These findings showed that functional alterations in brain regions can be identified using ReHo in patients with MDD. Moreover, ReHo changes in the precuneus have been found in response to pharmacological treatment in MDD. In this study, we detected regional neural activity in medication-free patients with MDD in the resting state by using the ReHo method.
Multimodal neuroimaging techniques, such as structural MRI and rsfMRI, were used to explore the pathophysiology of depression. Nevertheless, it is unclear whether these anatomical alterations and functional deficits contribute independently to depression. Previous studies have shown that anatomical and functional brain abnormalities are dissociated in schizophrenia and might contribute independently to the pathophysiology of schizophrenia,28–31 while one study reported decreased association between functional activity and regional GMV in schizophrenia.32 Recently, a study reported that the dissociation of anatomical and functional abnormalities was also observed in patients with MDD.33 To our knowledge, this is the first study that investigated anatomical and functional alterations simultaneously in the same depression patients. The authors investigated abnormalities of GMV and amplitude of low-frequency fluctuation (LFF) in patients with MDD, and found that brain structural and functional deficits contribute independently to depression.
The aim of the current study was to explore the association between brain functional and anatomical deficits in unmedicated patients with MDD. Based on the aforementioned studies,28–31,33 we hypothesized that functional and anatomical abnormalities in brain regions would be observed in different brain areas in medication-free patients with MDD. To test this hypothesis, we investigated abnormalities of GMV and ReHo in unmedicated patients with depression, the interrelationship between these alterations, and their relationship with clinical variables.
Patients and methods
Depressive patients included in our study generally visited their psychiatrist because of depressive relapse after quitting medication. At that time, their physician either asked him/her to contact us or asked his/her permission to be referred to us. Fifty unmedicated patients with MDD were recruited from the Psychiatry Department of West China Hospital of Sichuan University. Major depression was diagnosed by two qualified psychiatrists (XM and ML) using the Structured Clinical Interview according to the Diagnostic and Statistical Manual of Mental Disorders (DSM)-IV criteria.34 All patients were assessed and scanned as soon as possible (usually within 3 days) to prevent treatment delay. Patients who had taken psychotropic medications in the previous 3 months before scanning were excluded. In addition, exclusion criteria included age younger than 18 years or older than 60 years, history of loss of consciousness, mental retardation, cardiovascular disease, schizophrenia, bipolar disorder, anxiety disorder, neurological illness, and alcohol or drug abuse. Fifty demographically similar (age-, sex-, and education-matched) healthy controls were recruited by poster advertisements from the local area. Healthy controls were interviewed using the Structured Clinical Interview for DSM-IV, non-patient edition,35 to assure that none of them had a current or past history of depression or other major physical or neurological illness, or substance abuse.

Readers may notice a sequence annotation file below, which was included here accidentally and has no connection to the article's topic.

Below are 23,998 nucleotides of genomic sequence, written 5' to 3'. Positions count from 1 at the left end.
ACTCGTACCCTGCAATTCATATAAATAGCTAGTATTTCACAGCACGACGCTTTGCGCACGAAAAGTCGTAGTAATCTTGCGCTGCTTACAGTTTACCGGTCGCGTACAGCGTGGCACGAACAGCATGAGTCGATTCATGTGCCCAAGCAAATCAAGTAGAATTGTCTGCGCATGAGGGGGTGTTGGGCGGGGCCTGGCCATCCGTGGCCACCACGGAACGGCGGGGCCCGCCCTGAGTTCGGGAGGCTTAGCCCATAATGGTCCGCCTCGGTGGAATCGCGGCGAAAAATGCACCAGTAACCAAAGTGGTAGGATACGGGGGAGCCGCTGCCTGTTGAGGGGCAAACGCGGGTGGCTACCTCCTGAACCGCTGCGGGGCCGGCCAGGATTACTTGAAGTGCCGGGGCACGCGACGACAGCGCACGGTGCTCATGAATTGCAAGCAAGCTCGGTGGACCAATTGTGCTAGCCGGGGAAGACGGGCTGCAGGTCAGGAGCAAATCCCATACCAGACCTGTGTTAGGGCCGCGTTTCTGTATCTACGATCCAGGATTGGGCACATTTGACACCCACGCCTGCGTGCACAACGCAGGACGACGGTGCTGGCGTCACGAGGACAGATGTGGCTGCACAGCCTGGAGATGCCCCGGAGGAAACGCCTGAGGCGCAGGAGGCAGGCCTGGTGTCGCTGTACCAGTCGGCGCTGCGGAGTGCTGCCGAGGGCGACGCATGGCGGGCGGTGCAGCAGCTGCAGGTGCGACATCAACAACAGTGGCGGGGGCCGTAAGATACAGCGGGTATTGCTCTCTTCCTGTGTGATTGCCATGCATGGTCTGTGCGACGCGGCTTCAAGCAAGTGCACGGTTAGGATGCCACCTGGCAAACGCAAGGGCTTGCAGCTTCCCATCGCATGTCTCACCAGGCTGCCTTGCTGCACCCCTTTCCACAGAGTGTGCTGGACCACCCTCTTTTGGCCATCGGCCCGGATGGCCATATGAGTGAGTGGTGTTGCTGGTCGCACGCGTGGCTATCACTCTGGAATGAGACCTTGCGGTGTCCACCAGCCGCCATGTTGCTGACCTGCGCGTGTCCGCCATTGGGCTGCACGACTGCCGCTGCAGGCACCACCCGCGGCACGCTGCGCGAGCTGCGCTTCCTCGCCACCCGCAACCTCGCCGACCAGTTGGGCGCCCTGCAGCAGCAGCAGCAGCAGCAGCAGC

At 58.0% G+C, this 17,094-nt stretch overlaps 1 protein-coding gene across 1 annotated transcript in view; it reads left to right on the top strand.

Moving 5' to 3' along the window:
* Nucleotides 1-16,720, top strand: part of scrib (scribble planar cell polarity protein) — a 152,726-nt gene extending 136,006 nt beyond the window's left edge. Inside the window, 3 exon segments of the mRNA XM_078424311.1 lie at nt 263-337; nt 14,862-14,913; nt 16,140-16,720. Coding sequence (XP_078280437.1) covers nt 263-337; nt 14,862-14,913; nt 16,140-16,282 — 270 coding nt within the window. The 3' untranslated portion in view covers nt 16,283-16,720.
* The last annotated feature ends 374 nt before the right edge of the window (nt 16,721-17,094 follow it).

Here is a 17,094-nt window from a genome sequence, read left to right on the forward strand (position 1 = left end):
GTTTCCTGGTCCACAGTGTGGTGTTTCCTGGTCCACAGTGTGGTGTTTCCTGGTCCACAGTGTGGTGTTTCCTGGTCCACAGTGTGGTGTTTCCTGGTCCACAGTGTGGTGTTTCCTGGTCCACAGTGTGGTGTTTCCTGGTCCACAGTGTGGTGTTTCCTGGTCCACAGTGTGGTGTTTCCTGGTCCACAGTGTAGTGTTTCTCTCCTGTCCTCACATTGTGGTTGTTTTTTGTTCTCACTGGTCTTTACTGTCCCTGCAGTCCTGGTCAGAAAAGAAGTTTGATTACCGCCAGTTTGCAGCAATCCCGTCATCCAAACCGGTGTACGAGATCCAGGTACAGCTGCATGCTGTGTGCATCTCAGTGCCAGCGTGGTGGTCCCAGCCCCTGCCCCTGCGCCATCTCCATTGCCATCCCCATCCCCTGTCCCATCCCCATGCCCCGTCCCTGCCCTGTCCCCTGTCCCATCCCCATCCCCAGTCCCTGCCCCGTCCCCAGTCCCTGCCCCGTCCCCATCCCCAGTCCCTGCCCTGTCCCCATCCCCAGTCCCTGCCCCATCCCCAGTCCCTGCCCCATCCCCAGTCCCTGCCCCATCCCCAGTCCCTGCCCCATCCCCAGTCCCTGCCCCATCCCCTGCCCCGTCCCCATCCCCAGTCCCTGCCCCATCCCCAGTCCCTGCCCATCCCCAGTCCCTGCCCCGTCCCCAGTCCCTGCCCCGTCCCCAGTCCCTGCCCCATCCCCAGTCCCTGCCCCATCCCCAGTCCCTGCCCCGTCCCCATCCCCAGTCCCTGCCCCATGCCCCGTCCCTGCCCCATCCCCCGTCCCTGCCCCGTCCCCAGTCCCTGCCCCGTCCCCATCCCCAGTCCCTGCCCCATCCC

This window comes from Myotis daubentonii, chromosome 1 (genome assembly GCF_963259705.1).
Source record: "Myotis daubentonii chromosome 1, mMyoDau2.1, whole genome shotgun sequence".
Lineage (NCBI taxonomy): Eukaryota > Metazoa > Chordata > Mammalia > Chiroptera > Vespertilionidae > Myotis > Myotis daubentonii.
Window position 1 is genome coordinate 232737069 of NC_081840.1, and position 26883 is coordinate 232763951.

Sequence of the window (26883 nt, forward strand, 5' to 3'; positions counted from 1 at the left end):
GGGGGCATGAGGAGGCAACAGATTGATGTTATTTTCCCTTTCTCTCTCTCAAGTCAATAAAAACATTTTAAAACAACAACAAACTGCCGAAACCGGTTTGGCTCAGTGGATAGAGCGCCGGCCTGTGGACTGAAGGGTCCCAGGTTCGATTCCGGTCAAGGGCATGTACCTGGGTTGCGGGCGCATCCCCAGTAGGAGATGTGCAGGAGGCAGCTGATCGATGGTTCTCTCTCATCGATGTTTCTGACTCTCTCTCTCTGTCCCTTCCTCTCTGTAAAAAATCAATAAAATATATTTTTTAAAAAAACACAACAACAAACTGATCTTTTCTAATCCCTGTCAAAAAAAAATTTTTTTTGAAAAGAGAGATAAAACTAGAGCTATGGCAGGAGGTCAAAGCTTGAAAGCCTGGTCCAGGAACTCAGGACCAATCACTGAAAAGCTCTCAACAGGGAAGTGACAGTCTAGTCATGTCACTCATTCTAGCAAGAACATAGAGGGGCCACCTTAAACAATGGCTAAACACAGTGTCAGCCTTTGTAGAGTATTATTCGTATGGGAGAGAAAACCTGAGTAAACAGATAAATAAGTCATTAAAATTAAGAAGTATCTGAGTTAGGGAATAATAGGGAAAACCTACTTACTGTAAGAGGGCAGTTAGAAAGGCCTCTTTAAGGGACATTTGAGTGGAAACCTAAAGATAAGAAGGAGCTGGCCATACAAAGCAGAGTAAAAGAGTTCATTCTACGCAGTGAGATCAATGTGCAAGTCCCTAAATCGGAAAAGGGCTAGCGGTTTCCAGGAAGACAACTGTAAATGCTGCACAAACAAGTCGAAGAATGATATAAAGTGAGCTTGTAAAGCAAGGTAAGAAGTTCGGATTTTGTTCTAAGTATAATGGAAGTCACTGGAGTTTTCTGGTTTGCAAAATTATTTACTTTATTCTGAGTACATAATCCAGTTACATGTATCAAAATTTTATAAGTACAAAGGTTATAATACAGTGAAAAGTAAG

All participants signed an informed consent form prior to participation in the study. This study was approved by the Ethics Committee of Sichuan University, and was conducted according to the Helsinki Declaration.
HAM-D and HAM-A questionnaires
All patients were scored by two qualified psychiatrists (XHM and MLL) according to the 17-item Hamilton Depression Rating Scale (HAM-D) and 14-item Hamilton Anxiety Scale (HAM-A) to assess the severity of symptoms. Patients with scores ≥18 on the HAM-D were included in our study.
MRI data acquisition
All scanning was performed on a 3.0 T MR scanner (Achieva; Philips, Amsterdam, the Netherlands) using an eight-channel phased-array head coil. Foam padding and earplugs were used to minimize head movement and scanner noise. During scanning, participants were often reminded to remain motionless with eyes closed, without falling asleep, and without thinking of anything special (confirmed by subjects immediately after the experiment).
High-resolution T1 images were acquired by 3-D magnetization-prepared rapid gradient-echo sequence as follows: repetition time 8.37 ms, echo time 3.88 ms, flip angle 7°, in-plane matrix resolution 256×256, field of view 24×24 cm2, and number of slices 188. A total of 240 volumes of echo-planar images were obtained axially with a gradient-echo echo-planar imaging sequence with the following parameters: repetition time 2,000 ms, echo time 3.711 ms, flip angle 7°, in-plane matrix resolution 256×256, field of view 256×256 mm2, and number of slices 38. None of the participants had more than 2 mm maximum displacement in x, y, or z and 2° of angular motion during the whole MRI scan. For each participant, the fMRI scanning lasted for 8 minutes and 6 seconds, and 240 volumes were obtained.
Image processing and analysis
All structural data were processed using the DARTEL36 toolbox with the Statistical Parametric Mapping software package (SPM8; http://www.fil.ion.ucl.ac.uk/spm). VBM preprocessing involved five steps, and followed the standard approach of Ashburner.36 The modulated gray-matter images were smoothed with an isotropic Gaussian kernel of 6 mm full width at half maximum to be used in statistical analysis.